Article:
Did President Obama help unite the country on race relations?
- Barack Obama was born in Hawaii, raised partially by his grandparents, moved to Chicago where he later served as the Illinois state Senator, and in 2008, he became the 44th President of the United States of America.
- Obama picked Delaware Senator Joe Biden as his running mate on August 23, 2008, who later became the 47th US Vice President. Biden was first elected to the Senate in 1972 at age 29 . By the time he entered the Vice Presidency, he had been in government nearly four decades.
- The Trayvon Martin (2012) and Michael Brown (2014) shootings sparked national outrage and producing the BLM movement under Obama’s tenure as President.
- A 2017 Pew Research study evaluating the political divide over 23 years (1994-2017) between Democrats and Republicans concluded that divisions “reached record levels” under the Obama presidency, and have grown under President Trump.
Former President Barack Obama did not unite the country on race relations, as statistics show. Pew Research revealed there was a spike in positive racial outlooks leading up to President Obama's election. Yet by 2016, 'nearly 70 percent of Americans agreed that race relations are generally bad.' Some have argued this was largely due to President Obama disregarding racial division in 'his promise to be colorblind' while relying on other equality-related accomplishments to portray his success, such as legalizing same-sex marriage.
However, racial tensions increased despite Obama's attempt to ignore them, proving highly frustrating for minority communities that were relying on the then-president's promise for 'change.' Uncoincidentally, Black Lives Matter was established during this time, following the deaths of Trayvon Martin, of which Obama refused to discuss for over a month, Michael Brown, and others. Also notable is that Obama was unsuccessful in actually improving the economy to benefit African Americans regarding 'unemployment, foreclosures, and evictions,' which reached record highs during his time in office.
While Obama's empty promises did nothing to improve morale, the economy, or racial issues in the media, what was perhaps most agitating was his 'racial optimism – some might say delusion.' As the first African American president, Obama had the opportunity to leave a legacy of celebrating improved race relations over the past century. Yet the 'The Obama Effect' only occurred in that he managed to worsen racial issues, leaving the country uncertain and armed to argue about topics such as institutional racism, cultural appropriation, 'identity politics,' and others that are now currently blamed on President Trump.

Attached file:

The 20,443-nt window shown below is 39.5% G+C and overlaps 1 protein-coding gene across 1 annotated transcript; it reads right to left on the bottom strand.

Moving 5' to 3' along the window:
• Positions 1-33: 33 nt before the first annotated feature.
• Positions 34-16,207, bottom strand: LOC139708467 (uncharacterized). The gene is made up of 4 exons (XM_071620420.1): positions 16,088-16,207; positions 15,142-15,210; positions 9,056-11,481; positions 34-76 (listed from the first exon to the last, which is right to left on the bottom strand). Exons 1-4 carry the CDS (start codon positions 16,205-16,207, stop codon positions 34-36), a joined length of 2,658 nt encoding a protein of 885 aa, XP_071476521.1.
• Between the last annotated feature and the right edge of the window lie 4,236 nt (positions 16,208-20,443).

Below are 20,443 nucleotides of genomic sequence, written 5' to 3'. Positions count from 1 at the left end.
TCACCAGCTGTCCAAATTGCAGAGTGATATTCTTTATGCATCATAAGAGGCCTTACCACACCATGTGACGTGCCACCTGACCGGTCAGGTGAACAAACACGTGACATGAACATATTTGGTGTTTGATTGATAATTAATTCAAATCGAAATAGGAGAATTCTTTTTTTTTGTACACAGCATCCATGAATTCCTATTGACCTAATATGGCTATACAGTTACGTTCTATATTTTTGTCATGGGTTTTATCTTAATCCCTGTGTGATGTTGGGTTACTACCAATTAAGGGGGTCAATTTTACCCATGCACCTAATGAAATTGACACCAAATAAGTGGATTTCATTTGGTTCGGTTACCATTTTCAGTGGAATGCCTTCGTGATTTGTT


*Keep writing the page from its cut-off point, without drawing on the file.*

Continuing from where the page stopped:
By occupying the White House as the first black president, President Obama smashed the glass ceiling, demonstrating how all races are welcome at all government levels. The importance of being the first to do something as big as attaining the presidency cannot be overstated. It sets a precedent for what is possible and what will eventually become mainstream.
President Obama also left a concrete legacy of racial unification. The justice department's reforms lead by Obama's two black attorney generals, Eric Holder and Loretta Lynch, have created lasting change in racial justice in the department. The Affordable Care Act also reduced the number of uninsured African Americans by a third, helping to close the gap in healthcare between the races. Obama also commuted five times more sentences of black inmates than his predecessors and called for the closing of the private prison business.
Perhaps the biggest contribution to racial relations in American made by the Obamas was the intangible aspect of the example they created. Barack Obama lead the nation with poise, grace, and empathy. For many African Americans, this meant a role model in the land's highest office—a sure sign that anything is possible. The optics of a Black man working together with White men to solve the massive economic and healthcare challenges of the day truly show a portrait of progress.
Barack Obama made major progress on race relations through exemplary leadership and concrete action to improve the lives of African Americans. Always one to look forward, he said at Howard University in 2016, 'There's still so much more work to do.'